It was enough to make my then 9-year-old about a seven on the young Marxist scale.
In case of an explosion or collapse, the rescue priority was the mules, not the men and boys. Mules were more expensive to replace. And when a miner was killed, his family had just days to move out of the company-owned shack, with no financial support.
Fast forward a century-plus, and things are very different in the mining business. Today’s miners are reasonably well paid and can support a decent living standard for their families. But as anyone in coal country will tell you, mining remains a dangerous job. Many in the industry accept accidents and deaths as a fact of life.
J. Brett Harvey, a fourth-generation miner and CEO of Consol Energy (the country’s largest operator of bituminous coal mines with 2006 revenue of $3.7 billion), is on a mission to change that. Since becoming CEO in 1998, he has pushed an initiative, called “Road to Zero,” that seeks to make accidents the exception, not the norm.
In 2006, 22 miners were killed on the job in the U.S., and last summer, two separate collapses in Utah’s Crandall Canyon killed nine. Harvey, a Utah native, was scheduled to give the keynote speech at the annual meeting of the Utah Mining Association just days later. He used the occasion to call again for zero tolerance of mining deaths.
Part of his talk was televised, with Harvey’s 87-year-old father watching at home. “He called me up and said I was wrong, that mining would always be a tough business,” Harvey said. (The text of Harvey’s Aug. 23 speech may be read by clicking on “About” and then “Speeches” at www.consolenergy.com.)
With advances in safety and communications, Harvey believes that achieving the goal is at hand.“We’re so close,” the 57-year-old CEO said. “This is going to be the legacy of my generation.”
Besides the safety issue, the other big problem many have with coal (which generates about half of America’s electricity) is its impact on the environment, especially the role that burning fossil fuels plays in global warming.
But Harvey thinks big.He can see a day in which burning coal is green. “Global warming has shifted into the political arena, but solving it remains a question of technology. Give us 10 years, and we can do it.”
Mining is in Harvey’s blood.His great-grandfather immigrated to Pennsylvania from Wales and worked as a miner, later earning a degree through correspondence school to quality as a mine safety manager and moving to New Mexico. His grandfather was a mine manager. His father worked as a manager at a U.S. Steel-owned mine in Price, Utah, where he met and married the Consol CEO’s mother, a Mormon.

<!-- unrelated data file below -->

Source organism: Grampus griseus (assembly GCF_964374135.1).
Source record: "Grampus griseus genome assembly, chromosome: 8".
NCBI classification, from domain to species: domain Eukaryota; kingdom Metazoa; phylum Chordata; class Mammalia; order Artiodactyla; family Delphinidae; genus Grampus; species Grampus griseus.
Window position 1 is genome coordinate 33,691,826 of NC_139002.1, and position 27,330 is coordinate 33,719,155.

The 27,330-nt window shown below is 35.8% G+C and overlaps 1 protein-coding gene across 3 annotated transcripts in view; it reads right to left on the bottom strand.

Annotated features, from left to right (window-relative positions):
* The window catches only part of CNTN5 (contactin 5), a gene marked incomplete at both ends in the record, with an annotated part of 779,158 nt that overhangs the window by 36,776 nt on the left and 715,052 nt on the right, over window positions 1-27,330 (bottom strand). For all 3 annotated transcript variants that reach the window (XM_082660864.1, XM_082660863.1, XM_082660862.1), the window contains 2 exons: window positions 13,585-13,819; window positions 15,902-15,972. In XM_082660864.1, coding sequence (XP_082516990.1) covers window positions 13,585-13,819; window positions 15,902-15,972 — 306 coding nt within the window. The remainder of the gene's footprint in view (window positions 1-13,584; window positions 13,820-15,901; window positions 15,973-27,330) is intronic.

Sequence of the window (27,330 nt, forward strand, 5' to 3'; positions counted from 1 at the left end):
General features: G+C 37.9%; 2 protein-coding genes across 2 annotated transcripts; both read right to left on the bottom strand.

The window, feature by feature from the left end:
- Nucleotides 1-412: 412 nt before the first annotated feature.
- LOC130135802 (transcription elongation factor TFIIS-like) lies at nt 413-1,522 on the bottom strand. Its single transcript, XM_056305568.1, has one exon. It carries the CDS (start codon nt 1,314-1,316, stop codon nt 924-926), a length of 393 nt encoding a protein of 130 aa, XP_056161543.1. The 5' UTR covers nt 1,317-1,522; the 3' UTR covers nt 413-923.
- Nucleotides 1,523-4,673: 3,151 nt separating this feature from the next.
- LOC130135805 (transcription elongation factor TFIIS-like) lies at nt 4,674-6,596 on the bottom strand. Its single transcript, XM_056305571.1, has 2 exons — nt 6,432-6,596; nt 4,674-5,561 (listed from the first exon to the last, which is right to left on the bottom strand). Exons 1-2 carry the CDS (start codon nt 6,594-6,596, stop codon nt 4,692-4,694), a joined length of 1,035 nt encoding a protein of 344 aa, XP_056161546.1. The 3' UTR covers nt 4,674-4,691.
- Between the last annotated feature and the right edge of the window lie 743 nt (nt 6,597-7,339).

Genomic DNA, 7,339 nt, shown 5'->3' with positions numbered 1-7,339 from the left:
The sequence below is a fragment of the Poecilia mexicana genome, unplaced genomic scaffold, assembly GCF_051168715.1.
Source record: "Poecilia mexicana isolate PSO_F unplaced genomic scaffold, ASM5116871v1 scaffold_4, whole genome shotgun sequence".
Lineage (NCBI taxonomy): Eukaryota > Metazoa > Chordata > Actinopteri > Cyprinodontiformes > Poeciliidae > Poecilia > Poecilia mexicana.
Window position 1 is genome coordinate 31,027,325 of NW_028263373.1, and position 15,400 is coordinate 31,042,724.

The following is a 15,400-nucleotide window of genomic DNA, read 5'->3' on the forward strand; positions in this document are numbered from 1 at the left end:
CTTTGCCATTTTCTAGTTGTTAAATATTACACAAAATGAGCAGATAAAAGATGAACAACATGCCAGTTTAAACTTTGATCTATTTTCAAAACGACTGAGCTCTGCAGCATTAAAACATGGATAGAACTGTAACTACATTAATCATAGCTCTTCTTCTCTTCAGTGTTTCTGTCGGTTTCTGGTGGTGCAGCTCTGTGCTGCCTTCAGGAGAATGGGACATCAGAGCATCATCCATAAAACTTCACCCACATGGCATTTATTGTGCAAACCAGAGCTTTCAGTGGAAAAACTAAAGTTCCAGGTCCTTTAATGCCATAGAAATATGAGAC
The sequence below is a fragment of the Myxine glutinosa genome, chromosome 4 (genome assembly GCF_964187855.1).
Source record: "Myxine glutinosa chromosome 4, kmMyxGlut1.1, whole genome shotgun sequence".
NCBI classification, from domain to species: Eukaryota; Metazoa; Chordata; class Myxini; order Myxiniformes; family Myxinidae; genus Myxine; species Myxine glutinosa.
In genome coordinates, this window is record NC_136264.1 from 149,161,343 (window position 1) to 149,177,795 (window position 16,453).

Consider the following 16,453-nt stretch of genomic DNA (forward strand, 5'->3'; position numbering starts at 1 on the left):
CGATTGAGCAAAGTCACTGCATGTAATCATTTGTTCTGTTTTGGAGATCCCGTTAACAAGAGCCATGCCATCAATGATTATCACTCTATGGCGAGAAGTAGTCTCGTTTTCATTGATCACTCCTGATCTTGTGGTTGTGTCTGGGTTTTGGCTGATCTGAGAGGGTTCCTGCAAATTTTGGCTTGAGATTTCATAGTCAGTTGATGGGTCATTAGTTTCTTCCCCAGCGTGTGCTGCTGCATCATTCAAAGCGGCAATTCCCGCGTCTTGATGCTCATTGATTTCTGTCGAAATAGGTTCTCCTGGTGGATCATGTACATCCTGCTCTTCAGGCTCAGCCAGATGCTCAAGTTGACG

Harvey grew up as a Mormon and, he says, a lifelong Steelers fan in the desert of southern Utah.He graduated from the University of Utah with a degree in mine engineering. He held a series of increasingly senior positions at different mining companies, including stints as president and CEO of both PacifiCorp Energy and Interwest Mining.
He said he never expected to achieve as much in his career, but a factor in his success was a gap in the ranks of the previous generation of mine managers. “I had opportunities to advance quickly.”
Now, Harvey tells up-and-comers at Consol to focus on the work, not worry about the next big move. “If you do a good job, the good jobs will come to you,” is a favorite Harvey maxim.
For years, he and his family lived near the famed ski resorts Alta and Snowbird, on the outskirts of Salt Lake City, where he took up the sport in his 30s. Another passion is hunting; Harvey hunts quail in Georgia and elk in Colorado. A South Hills resident, Harvey’s weekends here often include driving explorations. He’s active in Pittsburgh’s small Church of the Latter Day Saints community, joking that when he moved here in 1998, he “only brought one wife with me.”
Young Mormon men do missionary work as part of their coming of age, and at 19, Harvey lived for two years on a Navajo Indian reservation in Northern Arizona, learning the language fluently. “I grew up fast,” he says of the experience.
And while he doesn’t have much opportunity to practice his Navajo any more, he remains proficient enough to converse. He said that during a recent visit to his sister, who operates a store, he overheard two Navajo girls talking about shoplifting.“I told them, in Navajo, ‘don’t do that.’”
Alas, Harvey is likely to be the last in the line of Harvey miners. His son has a landscaping business in Utah, and neither of his two daughters work in the industry. (Another son was killed in a car accident.) Harvey and his wife have five grandchildren — all girls.
As one might expect, the upbeat and surprisingly soft-spoken Harvey remains keen on both his adopted hometown and the mining industry.“ I think the next renaissance of Pittsburgh and this company are just beginning.”